'Yes' be 'Yes,' and your 'No,' 'No'; anything beyond this comes from the evil one.'
Matthew 5:33-37
GOALS
* Understand that this dare isn't about keeping promises, but being a person whose word can be counted on
* Consider what this looks like in the life of a young teen
* Rate their own current level of trustworthiness, and choose an application for this week Students Will-
From Wild Truth Bible Lessons—Dares from Jesus 2 by Mark Oestreicher. Permission to reproduce this page granted for use only in buyer's own youth group.
This page can be downloaded from the Web site for this book: www.Youth Specialties.com/store/downloads password: dares2
Copyright 2003 by Youth Specialties.
W I L D P A G E Each of these sentences is a wordy version of the common phrases below. Write the number of the wordy sentence next to its corresponding common phrase.
1. Proper removal of foreign organic materials from opposable digitals connected to the primary function base is required to the later planetary rotational consumption of vital nutrients while gathered in the familial tradition of voluntary communication.
2. Current and unsoiled fabric weavings worn for the biological cleanliness of certain potentially infectible areas, as well as the need for support and foundation of lesser seen,
though often favored bodily regions, is needed prior to the use of both manual and automatic means of transportation that carry individuals from a communally comfortable environment.
3. Mental and physical restraint applied to warning and non-pain-oriented precognitive thoughts must be strenuously applied at this time: pulverized contents of sweet, reddish, tree-born,
roundish foodstuffs could most likely, and often are, heated past acceptable pain levels, and will remain so for extended periods after the flour-based artificially sweetened containment vessel has become acceptable to human standards of pleasantness.
4. When self-transporting by means of lower appendages, exercise extreme caution by dualocular organs in both left and right directions; only then proceed to the opposite foundation of mechanical transportation-designated pathways.
___ Caution: apple filling may be hot long after crust is cool.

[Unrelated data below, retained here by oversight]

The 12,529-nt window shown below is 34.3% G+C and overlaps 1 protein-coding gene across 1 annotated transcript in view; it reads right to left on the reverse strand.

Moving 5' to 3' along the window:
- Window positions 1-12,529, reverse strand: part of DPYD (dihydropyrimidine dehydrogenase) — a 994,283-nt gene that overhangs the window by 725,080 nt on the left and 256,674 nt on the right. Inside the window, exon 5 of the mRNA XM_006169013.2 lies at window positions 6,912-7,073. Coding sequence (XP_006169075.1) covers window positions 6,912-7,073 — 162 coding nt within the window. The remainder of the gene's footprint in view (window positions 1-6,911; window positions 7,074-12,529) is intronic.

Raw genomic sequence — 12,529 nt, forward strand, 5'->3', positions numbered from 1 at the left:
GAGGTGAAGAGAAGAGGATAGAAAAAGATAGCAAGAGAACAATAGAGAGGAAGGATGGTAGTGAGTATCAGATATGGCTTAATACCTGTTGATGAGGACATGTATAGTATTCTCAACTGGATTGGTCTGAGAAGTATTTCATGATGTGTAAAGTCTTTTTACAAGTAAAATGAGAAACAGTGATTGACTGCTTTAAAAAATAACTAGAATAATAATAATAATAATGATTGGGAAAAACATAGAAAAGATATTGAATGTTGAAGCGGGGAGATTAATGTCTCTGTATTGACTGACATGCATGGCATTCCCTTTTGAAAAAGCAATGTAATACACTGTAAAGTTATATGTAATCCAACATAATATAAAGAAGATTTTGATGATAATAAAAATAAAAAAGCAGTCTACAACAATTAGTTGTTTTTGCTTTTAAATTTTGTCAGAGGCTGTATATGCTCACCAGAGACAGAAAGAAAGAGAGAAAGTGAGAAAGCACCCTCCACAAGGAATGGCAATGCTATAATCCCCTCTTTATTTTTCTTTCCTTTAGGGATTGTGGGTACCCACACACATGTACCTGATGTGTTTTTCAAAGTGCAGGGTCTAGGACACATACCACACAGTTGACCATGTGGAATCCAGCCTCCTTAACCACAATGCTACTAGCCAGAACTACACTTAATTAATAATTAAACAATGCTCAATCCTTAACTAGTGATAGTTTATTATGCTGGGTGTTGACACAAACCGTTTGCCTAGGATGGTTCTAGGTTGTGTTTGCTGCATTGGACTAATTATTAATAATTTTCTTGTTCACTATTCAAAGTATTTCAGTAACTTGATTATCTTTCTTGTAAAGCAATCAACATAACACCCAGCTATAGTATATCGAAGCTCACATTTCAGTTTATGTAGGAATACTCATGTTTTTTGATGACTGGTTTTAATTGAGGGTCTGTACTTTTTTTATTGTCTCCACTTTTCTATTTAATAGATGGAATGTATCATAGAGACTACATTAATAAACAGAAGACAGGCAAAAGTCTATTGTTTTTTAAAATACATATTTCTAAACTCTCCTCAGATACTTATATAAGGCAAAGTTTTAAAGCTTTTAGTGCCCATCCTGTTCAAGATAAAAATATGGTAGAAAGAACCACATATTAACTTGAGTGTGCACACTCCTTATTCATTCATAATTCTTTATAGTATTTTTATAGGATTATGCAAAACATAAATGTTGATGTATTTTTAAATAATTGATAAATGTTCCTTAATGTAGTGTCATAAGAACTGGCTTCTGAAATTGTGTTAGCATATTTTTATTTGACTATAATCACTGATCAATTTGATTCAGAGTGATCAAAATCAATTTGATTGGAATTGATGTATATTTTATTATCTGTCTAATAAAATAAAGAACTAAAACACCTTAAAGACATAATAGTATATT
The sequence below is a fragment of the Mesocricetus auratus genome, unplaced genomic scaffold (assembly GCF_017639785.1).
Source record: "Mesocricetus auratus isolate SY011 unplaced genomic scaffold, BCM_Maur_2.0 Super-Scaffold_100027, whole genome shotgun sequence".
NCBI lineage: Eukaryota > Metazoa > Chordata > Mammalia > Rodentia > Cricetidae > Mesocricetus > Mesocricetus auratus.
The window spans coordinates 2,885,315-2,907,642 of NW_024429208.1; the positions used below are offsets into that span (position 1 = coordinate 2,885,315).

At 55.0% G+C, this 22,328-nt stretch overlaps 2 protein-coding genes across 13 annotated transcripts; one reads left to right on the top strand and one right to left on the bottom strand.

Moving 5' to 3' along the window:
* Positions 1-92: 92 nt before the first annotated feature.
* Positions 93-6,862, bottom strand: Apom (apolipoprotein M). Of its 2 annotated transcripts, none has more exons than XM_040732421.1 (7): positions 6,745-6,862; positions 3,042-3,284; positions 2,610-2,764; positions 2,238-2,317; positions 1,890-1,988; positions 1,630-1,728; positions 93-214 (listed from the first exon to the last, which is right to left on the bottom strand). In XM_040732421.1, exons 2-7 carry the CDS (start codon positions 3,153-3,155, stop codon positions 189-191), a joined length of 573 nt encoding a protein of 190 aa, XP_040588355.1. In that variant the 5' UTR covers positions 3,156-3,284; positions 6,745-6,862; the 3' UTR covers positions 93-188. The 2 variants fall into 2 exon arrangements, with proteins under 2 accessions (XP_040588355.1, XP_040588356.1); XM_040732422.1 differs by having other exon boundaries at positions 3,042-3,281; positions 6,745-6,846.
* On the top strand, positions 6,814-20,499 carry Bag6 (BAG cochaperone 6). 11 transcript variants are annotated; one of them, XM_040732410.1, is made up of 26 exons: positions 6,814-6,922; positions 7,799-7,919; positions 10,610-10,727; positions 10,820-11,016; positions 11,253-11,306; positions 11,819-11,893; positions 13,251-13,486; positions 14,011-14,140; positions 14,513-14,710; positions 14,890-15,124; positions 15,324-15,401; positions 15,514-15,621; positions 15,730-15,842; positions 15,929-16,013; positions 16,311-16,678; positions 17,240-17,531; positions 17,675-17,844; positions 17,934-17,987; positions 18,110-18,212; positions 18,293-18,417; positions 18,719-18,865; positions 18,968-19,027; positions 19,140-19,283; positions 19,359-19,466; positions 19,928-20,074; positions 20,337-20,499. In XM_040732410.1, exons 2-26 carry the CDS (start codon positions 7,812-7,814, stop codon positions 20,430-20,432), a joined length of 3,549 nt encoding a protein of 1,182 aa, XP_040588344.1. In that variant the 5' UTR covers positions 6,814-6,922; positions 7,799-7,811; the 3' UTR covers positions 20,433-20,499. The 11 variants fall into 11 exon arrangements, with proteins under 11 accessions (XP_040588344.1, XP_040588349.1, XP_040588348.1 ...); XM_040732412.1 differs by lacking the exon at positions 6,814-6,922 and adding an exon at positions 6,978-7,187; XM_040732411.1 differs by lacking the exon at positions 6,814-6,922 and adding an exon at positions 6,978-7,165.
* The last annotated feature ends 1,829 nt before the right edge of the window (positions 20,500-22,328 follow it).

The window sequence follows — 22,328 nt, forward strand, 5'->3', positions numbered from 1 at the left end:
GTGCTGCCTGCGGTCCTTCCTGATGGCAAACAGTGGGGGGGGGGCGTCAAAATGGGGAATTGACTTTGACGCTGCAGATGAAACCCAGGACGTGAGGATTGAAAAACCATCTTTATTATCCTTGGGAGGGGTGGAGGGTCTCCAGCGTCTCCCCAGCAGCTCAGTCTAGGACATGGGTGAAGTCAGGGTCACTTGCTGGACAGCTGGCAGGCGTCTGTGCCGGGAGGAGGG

___ If you're going out of the house, wear clean underwear.
___ Look both ways before crossing the street.
___ Wash your hands before you eat supper.
1.1
Divide your students into larger teams (eight to 10),
depending on the size of your group. If you have a small group—say six kids—
then you'll have one group! Instruct the groups to turn in their Bibles (make sure each group has at least a couple Bibles) to today's dare, in Matthew 5:33-37.
You read it to them:
'Again, you have heard that it was said to the people long ago, 'Do not break your oath, but keep the oaths you have made to the Lord.' But I tell you, Do not swear at all:
either by heaven, for it is God's throne; or by the earth, for it is his footstool; or by Jerusalem,
for it is the city of the Great King. And do not swear by your head, for you cannot make even one hair white or black.
Simply let your 'Yes' be 'Yes,'
and your 'No,' 'No'; anything beyond this comes from the evil one.'
Now tell them they have five minutes to come up with a short play based on this passage. It doesn't have to be a literal interpretation of the passage—it just needs to communicate the dare. (Note: you still haven't really explained the dare. That's okay—you'll unpack it more after the dramas.)
Give them at least five minutes for their creative work.
But at some point, round 'em back up and have each team present its drama. Make sure you heap praise on any micron-sized amount of effort, and that no one gets teased or ridiculed (zero tolerance, baby!).
Now lead a discussion on the dare with this line of questions—
* Jesus wasn't talking about swearing, as in cursing—he was talking about making promises. Can someone give me an example of this kind of swearing? I swear to you that I'll return your money.
* But Jesus isn't really making a big deal about promises—it's not like he's saying, 'I dare you not to make promises.' So what do you think this dare is really about? (This might be a tough question. It may have been clarified by one of the dramas—but it may not have been.

Meet the Author

Mark Oestreicher (Marko) is a veteran youth worker and former president of Youth Specialties. The author of dozens of books, including Youth Ministry 3.0 and Middle School Ministry, Marko is a sought after speaker, writer and consultant. Marko leads The Youth Cartel, providing a variety of resources, coaching and consultation to youth workers, churches and ministries. Marko lives in San Diego with his wife Jeannie and two teenage children, Liesl and Max. www.whyismarko.com.